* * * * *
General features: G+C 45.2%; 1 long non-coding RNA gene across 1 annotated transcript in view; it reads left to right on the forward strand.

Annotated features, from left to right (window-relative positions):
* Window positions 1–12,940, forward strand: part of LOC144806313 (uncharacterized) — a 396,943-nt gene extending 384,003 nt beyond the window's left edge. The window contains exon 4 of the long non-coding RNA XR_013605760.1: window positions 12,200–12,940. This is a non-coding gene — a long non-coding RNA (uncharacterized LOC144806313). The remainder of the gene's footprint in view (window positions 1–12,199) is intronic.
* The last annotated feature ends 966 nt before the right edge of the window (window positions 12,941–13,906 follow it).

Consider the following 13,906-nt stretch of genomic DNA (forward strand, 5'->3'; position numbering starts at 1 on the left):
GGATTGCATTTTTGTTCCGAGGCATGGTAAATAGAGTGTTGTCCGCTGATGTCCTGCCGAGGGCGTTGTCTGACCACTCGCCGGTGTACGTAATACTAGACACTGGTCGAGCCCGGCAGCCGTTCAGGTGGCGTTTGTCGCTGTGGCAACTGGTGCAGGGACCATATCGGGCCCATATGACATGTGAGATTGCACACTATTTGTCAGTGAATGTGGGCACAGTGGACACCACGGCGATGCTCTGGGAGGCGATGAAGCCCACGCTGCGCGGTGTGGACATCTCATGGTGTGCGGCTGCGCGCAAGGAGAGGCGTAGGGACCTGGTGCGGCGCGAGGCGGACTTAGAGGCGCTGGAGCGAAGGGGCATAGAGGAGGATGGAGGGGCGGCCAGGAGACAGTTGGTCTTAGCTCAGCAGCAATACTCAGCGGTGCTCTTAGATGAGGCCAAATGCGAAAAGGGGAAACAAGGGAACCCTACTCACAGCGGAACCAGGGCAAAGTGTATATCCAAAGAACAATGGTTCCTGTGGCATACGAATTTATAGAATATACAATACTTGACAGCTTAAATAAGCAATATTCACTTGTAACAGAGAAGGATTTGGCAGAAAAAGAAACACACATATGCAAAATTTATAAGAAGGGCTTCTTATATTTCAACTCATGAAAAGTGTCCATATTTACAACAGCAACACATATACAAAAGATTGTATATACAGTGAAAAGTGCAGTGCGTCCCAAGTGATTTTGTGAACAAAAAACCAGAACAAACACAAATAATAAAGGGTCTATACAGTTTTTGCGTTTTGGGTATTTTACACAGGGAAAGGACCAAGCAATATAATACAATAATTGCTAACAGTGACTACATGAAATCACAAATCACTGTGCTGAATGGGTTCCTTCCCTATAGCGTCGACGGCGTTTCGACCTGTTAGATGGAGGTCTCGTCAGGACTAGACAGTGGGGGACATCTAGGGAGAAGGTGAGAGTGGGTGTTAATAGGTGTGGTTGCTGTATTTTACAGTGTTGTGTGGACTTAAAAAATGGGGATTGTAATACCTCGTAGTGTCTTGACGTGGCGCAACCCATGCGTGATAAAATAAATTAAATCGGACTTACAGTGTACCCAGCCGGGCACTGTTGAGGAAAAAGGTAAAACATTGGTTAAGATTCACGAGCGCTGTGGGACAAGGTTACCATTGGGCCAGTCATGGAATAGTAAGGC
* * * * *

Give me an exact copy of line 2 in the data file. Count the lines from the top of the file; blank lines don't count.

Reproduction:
Annotated features, from left to right (window-relative positions):